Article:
|Elk Creek culvert washed out already|
and was able to drive all the way up to the wild life gate at 1,700 feet. It felt so strange to drive down a road that I had walked down so many times in the past few years.
|edited to show failure|
I parked at the gate and hopped on my bike. My pack stows nicely in my REI around town pannier.. I then headed up the road on my bike. The wash out at Elk Creek has already washed out!!! That brand new culvert failed! The culvert buckled and water is running under it. I was however, able to push my bike over the washout. No one will be driving there though..
I must have been pretty quiet on my bike because I surprised a big black bear that was casually walking down the road. It was Ralph the bear!!! It had to be Ralph.. I mean I was above 4 stream on the road where Ralph lives!!! OMG!!! I saw Ralph!! I had to put the brakes on hard to keep from hitting Ralph. Ralph looked up and saw me and then froze and then he was frightened by my squealing brakes so he ran away down hill in the woods towards Staircase. I did not have time to get a picture.
I did not have Patches the wonder dog with me as she was moving really slow after yesterday's hike. I fear she is getting old..
Anyway I rode and pushed my bike about 4.5 miles to the Snow Lake outlet stream. I had guessed that the trail would be near where the outlet stream crosses the road. Shortly past the stream I found an interprative trail in the middle of no where It had signs with names of trees, darn I was hoping one of those signs would say something about the lake.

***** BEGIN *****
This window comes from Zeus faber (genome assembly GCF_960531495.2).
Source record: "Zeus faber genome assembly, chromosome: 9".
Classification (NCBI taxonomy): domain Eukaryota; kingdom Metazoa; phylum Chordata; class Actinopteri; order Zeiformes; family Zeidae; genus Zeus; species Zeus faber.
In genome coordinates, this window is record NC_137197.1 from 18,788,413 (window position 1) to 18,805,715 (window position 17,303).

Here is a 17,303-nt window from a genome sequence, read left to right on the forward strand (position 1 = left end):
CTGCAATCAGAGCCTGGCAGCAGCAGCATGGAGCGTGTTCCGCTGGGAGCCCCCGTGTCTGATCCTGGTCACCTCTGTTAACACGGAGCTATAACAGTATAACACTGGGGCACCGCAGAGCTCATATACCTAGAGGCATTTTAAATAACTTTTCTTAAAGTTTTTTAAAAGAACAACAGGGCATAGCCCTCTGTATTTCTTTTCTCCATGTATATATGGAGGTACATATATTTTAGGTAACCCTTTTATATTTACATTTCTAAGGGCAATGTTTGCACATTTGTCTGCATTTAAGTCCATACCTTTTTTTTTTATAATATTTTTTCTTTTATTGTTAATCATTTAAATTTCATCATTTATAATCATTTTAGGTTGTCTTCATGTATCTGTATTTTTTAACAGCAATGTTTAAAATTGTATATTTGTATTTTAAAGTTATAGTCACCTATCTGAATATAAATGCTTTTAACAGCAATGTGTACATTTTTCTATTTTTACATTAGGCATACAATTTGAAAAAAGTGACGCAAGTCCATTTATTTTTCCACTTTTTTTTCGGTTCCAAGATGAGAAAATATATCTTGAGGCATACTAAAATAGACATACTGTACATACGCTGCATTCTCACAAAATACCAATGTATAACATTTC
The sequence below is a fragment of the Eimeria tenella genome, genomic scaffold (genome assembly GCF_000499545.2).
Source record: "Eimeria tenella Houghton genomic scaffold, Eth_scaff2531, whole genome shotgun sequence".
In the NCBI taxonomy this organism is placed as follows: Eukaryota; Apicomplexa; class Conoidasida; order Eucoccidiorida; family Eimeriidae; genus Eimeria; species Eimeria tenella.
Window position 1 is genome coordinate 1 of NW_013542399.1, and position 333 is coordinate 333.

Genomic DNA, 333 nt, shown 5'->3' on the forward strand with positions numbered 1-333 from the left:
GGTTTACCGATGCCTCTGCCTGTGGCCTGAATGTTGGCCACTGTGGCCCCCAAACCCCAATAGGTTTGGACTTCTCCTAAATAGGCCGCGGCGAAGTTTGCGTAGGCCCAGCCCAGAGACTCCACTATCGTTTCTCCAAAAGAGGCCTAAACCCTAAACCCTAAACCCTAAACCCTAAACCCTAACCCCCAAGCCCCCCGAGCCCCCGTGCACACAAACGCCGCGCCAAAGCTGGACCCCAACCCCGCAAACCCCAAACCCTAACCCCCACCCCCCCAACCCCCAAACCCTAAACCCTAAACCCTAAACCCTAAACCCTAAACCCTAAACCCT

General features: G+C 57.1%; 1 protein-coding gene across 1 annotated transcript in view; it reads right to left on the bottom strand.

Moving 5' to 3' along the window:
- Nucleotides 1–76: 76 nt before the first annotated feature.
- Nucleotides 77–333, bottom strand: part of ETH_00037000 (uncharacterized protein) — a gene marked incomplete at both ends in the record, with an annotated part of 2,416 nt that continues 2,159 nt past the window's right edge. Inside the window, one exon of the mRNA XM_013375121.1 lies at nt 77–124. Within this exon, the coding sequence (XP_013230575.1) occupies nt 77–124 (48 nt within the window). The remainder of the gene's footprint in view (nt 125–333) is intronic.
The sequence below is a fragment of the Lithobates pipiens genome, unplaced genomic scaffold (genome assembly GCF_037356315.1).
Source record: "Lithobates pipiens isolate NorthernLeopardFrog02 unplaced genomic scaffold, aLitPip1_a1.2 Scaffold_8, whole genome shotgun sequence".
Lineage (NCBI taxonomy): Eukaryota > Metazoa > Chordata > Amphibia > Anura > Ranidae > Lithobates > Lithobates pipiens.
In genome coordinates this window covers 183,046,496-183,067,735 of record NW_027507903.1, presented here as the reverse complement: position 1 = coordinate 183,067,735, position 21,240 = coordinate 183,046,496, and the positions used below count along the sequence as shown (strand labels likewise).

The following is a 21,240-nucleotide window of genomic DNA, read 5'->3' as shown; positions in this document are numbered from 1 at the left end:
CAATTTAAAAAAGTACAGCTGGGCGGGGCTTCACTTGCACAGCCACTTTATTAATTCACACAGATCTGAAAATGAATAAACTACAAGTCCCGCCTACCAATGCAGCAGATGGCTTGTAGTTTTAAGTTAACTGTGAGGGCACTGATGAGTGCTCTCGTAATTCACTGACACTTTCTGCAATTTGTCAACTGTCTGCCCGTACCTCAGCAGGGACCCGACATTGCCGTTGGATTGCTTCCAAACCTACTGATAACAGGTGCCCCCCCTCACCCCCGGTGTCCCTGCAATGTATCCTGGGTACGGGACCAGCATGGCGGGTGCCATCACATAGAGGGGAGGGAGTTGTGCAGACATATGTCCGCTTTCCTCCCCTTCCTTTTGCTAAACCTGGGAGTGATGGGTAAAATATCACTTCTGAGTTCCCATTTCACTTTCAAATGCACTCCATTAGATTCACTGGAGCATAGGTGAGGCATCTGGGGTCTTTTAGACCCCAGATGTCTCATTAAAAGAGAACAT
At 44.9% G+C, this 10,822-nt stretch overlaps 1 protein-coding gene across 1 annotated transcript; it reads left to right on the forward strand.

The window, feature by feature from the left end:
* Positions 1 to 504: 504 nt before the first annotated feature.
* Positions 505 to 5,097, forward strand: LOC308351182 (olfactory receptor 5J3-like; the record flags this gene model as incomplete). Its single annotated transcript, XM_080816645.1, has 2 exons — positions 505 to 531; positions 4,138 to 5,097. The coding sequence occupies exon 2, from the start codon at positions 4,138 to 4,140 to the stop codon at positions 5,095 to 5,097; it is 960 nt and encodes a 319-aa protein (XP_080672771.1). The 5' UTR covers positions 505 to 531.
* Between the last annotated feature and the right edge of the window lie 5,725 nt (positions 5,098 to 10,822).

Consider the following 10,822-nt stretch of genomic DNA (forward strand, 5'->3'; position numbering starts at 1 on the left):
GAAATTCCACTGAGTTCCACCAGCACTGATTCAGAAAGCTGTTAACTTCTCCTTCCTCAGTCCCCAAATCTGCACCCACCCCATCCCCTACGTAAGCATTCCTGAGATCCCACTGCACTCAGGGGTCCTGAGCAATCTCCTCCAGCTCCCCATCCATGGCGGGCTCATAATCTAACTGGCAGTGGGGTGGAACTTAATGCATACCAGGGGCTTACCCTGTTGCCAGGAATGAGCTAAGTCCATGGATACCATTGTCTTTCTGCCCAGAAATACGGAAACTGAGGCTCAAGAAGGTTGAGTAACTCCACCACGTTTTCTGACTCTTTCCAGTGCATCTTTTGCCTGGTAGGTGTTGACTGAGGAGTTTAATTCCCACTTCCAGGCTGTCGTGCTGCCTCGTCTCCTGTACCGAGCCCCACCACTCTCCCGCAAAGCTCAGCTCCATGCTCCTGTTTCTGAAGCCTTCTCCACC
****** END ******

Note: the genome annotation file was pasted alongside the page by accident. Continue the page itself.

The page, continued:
I found a little faint boot path going off the interpretive trail and I knew I had found the trail to Snow Lake. The weather was mixed rain and snow where I stashed my bike at 2,200 feet. I figured the snow was not going to stick, so I was unimpressed by it.
Soooo I headed up the faint boot path, wow, I'm really getting good at finding trails! I saw bare roots and knew that was the trail. I needed to gain 1,300 feet in 6/10ths of a mile to reach the lake, so this was a rather steep trail of roots. I pulled a muscle in my arm when my feet went out from under me and I caught myself with my trekking pole.. it's really going to hurt tomorrow. It really hurt at the time but I figured it was one of those kind of injuries that needed to be moved to keep it from getting too stiff.
As expected, the snow got a bit deeper as I headed up the trail, it was even starting to come down REALLY fast.. no big deal.. Snow Lake is at 3,500 feet.. there can't be much snow that low right? Big loud scary snow bombs starting crashing in my foot steps. That meant the snow was melting right? Some of the snow bombs were so big that I was worried they could injure me if they hit me.
I had my gaiters, I could see the trail, I was well on my way to snow lake. Then I lost the trail and started floundering on a snow chute. The chute was between a big rock and the ravine of the outlet stream. I could not find the trail and stuggled for quite a while.